"My name is Chris and I'm your server." That's server, not waiter, but the profession remains the same, as we see in Waiting Around: The Restaurant Musical, a comic cabaret by Ricky Graham (book and lyrics) and Harry Mayronne (music), on the boards Monday nights at the AllWays Lounge and Theatre. It's a 10th anniversary reprise of a show originally called The Black and White Blues.
Jason Kirkpatrick, Darcy Malone, Tracey E. Collins and Chris Wecklein are the four servers in the show, and the obvious enjoyment they take in performing together increases our enjoyment watching them work through 10 light-hearted song and dance numbers. These are woven together with imaginative sketches, like the appearance of the Fairy Godwaitress, a waiter's mother in robe and curlers, as well as the entire cast as different foods. These interludes give costume designer Cecile Casey Covert a chance to show her stuff, since the rest of the show is restricted to black and white restaurant staff uniforms. James Jennings' set is a dining room with a chandelier and wainscoting. Mayronne sits at an upright piano off to one side.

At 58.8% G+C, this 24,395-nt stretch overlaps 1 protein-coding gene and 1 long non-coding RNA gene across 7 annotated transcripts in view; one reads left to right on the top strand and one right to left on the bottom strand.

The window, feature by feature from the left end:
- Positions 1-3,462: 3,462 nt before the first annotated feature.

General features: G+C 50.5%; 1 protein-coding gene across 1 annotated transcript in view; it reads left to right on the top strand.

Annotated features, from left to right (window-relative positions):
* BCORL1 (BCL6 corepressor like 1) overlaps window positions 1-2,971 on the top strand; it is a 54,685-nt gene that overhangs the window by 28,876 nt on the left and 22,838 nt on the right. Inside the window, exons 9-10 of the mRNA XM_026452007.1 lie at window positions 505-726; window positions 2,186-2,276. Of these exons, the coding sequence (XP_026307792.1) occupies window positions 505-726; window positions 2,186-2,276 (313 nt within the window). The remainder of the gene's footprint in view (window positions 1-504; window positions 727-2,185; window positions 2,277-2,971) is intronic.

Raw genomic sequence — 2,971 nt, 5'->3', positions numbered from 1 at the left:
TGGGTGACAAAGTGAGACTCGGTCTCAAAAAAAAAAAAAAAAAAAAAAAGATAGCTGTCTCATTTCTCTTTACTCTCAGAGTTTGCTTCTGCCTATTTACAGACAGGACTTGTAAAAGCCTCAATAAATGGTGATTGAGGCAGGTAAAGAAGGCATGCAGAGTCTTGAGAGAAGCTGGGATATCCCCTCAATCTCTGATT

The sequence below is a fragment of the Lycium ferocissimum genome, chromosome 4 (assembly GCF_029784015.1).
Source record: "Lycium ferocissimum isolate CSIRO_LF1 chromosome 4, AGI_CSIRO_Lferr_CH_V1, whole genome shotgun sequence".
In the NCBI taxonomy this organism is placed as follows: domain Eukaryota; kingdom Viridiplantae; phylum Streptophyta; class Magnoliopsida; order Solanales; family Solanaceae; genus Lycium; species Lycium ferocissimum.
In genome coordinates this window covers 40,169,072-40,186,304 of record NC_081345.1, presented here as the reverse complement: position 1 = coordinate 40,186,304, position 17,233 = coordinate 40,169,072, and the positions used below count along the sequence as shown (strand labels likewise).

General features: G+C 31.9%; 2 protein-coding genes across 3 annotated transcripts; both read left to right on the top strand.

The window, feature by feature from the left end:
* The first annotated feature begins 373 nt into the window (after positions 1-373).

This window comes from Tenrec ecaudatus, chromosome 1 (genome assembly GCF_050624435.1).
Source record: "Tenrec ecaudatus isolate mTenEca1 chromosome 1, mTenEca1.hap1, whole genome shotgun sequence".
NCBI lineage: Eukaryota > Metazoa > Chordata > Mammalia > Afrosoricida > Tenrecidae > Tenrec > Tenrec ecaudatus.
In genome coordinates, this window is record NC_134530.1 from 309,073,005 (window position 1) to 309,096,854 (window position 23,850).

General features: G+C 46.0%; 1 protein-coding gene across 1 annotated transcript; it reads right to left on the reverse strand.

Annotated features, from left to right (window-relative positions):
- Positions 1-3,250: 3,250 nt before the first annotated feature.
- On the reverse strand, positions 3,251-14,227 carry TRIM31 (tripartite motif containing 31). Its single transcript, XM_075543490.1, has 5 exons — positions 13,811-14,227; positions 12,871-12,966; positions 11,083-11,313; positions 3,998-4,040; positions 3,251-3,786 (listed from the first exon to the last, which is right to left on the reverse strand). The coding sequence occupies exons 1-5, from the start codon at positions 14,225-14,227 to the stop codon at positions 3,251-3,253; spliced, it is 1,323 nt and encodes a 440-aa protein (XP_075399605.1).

There's not much plot. One waiter hopes to make it as an actor and another wants to open her own restaurant. Three servers feel bogged down, underpaid and overworked, but they perk up when a new waitress (Malone) needs to learn the ropes.
First, she needs to learn waiter lingo: a deuce, a double, to "eighty-six" something, to get stiffed (not receive a tip) and to tip-out (share tips). As the cabaret continues, she gains experience. Finally, she "can steer a bunch of drag queens to the ladies' room. No easy task!"
Often, the cast plays straight to the audience — a technique that keeps Waiting firmly rooted in cabaret tradition. This approach extends to the over-the-top costumes worn by the players when they enter as other characters.
Most of the songs are original, but there are a few satiric nods to classics. Mr. Vegetable sings "I am the very model of a modern trendy vegetable" to the tune of Gilbert and Sullivan's Modern Major-General's song from The Pirates of Penzance. And the country-western "Stand by Your Man" turns into "Stand by Your Spam."
The one semi-serious moment in the show turns on the double meaning of "waiting" in a song that croons: "What I'm waiting for is nowhere to be found/ And in the meantime, I'm just waiting around."
Amanda Zirkenbach's direction is zesty and Su Gonzcy's lighting is spot-on. The show runs on Monday nights, because that's a night many service industry workers have off. — Dalt Wonk